Breast Augmentation After Pregnancy?

The question often arises, “how long after pregnancy can I have a breast augmentation.” This curiosity stems in part from the physiological inflation and deflation of the breasts that women observe during the peripartum period.

As a child grows in-utero the mother’s body prepares to nurture this newborn, and one of the most noticeable responses is enlargement of the mammary glands. When this tissue is functioning to produce milk the breasts continue to have a full, large and robust appearance. It is when the mother decides to stop breast feeding that she experiences the beginning of her breast tissue involution which leaves the breast looking small, and feeling deflated.

We always counsel our patients that our commitment to them is to provide a safe, long lasting result. With respect to providing a durable breast augmentation result, a stable size is essential. We always recommend that patients who have recently stopped breast feeding wait for at least 4 to 6 months after the last feeding or pumping session. This allows ample time for the breast to “dry out” and return to the shape and size that the breast “truly” is.  There are no clear cut studies establishing these timelines so this is our recommendation based on experience, we emphasize each patient is unique. In general plastic surgeons find it more unreliable to plan around a changing part of the body, so when the breast reaches this “settled” time, we can plan for augmentation and expect results that we see in our non pregnant and non lactating patients…thus enabling us to provide a more stable and predictable outcome.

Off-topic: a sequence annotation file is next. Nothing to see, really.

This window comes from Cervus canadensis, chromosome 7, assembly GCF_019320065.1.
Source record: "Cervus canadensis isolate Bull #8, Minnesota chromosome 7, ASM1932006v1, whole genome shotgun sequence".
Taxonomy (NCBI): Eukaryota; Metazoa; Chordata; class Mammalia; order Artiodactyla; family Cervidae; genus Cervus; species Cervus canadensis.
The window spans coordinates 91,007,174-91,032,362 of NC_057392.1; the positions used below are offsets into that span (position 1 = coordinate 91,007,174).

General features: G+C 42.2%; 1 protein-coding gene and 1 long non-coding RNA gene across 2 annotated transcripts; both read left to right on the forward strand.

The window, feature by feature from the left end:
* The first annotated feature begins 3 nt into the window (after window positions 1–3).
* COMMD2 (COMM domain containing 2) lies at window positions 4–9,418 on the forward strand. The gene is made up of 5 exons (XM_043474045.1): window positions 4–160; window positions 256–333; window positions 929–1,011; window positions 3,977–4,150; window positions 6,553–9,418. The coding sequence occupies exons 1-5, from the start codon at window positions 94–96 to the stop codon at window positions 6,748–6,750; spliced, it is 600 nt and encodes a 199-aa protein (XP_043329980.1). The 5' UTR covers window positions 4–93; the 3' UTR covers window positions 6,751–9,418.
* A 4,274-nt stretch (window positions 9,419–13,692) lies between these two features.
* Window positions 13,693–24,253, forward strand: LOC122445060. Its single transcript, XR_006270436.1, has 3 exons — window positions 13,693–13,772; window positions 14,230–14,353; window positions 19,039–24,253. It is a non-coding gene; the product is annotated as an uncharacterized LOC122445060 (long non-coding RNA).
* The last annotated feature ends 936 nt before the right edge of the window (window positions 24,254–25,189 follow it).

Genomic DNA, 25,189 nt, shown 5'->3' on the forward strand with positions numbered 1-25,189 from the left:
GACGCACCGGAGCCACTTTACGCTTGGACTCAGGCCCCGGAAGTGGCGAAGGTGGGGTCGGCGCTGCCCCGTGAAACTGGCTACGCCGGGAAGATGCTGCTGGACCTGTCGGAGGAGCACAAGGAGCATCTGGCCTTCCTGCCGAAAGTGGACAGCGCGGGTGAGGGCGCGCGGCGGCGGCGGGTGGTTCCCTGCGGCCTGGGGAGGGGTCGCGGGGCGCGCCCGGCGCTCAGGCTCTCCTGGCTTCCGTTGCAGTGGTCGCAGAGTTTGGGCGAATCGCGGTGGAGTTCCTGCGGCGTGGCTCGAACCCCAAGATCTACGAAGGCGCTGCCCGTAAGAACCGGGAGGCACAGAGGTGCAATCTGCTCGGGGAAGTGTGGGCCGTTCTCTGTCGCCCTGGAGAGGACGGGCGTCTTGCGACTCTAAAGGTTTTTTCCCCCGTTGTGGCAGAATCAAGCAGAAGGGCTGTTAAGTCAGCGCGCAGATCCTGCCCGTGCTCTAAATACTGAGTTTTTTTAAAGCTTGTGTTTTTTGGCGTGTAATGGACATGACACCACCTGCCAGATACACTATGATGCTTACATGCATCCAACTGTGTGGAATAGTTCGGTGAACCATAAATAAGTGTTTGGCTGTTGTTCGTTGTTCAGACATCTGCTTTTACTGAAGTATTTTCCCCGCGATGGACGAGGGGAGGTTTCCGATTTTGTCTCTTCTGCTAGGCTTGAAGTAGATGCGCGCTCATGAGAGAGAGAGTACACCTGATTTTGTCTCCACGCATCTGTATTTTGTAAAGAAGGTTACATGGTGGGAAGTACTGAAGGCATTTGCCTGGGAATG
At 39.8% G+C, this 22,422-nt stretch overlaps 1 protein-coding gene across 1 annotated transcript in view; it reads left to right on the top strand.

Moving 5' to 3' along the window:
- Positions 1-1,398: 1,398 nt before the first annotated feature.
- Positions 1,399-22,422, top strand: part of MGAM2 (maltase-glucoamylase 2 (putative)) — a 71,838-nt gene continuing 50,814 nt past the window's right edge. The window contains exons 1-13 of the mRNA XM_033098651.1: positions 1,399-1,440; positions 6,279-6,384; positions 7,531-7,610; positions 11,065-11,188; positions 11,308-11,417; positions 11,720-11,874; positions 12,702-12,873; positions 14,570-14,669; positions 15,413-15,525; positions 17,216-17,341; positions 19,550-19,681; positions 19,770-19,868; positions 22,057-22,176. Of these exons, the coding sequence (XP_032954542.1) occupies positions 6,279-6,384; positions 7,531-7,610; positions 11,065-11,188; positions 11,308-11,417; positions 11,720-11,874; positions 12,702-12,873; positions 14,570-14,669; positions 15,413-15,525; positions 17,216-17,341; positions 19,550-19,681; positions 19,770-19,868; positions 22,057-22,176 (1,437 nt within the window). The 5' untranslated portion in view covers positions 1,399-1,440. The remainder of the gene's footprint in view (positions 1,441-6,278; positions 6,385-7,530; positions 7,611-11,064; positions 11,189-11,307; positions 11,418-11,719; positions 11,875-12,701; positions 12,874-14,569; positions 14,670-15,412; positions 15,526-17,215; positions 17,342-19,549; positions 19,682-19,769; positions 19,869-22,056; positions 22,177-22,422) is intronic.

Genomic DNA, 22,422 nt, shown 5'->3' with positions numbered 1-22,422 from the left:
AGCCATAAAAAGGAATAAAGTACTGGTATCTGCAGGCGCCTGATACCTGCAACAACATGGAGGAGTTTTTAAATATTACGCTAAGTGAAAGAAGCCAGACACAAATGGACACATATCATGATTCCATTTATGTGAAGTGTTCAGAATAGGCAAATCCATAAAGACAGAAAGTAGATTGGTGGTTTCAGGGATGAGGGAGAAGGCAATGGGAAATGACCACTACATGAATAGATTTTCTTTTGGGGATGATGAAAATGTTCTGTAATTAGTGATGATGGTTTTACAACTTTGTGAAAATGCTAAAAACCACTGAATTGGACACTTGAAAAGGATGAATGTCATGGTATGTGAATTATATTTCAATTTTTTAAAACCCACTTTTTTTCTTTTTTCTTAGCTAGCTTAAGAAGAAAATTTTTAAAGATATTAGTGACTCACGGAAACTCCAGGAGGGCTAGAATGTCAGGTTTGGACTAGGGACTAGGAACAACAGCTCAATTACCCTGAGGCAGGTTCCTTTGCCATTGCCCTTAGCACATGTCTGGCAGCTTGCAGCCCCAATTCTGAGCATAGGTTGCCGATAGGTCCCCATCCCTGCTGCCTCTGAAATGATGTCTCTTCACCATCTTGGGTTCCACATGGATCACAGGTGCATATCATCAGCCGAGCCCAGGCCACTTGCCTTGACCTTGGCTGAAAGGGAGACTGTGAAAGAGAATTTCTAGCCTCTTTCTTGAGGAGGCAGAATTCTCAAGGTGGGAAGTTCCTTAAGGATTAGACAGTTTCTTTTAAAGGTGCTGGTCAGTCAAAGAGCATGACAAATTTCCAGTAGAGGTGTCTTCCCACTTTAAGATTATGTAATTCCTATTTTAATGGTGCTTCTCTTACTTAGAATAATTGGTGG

Revisional Breast Augmentation Surgery

There is nothing more disappointing than having to have gone through the time, expense, and emotional energy of a breast augmentation – only to be unhappy with the result. There are a few different reasons that the patients are unhappy with their results:

1) Size: Rarely does the patient think they are too large – but up to 25 % of the revisional operation are done to make a patient larger. It is very important to use sizers or other ways to demonstrate to your plastic surgeon what size you want to be.
2) Shape: The final result may be too round, too low, too high, too lateral, too medial. It is not always possible to make the perfect shape: but if you are going to redo your breast – choose a plastic surgeon with a fair amount of experience with this problem.
3) Sag: Often patients with long term implants will start to sag after weight gain and loss, pregnancy, or time. Often a breast lift will be needed.
4) Capsular Contracture: When the breast becomes firm, distorted, or painful. There are good nonoperable and operable techniques for this problem which occurs in 3 – 12% of the patients.
5) Rupture: This is more common in saline implants (6%) and older implants.

Make sure you seek the consultation of an experienced plastic surgeon when you choose to redo your breasts.

Our Locations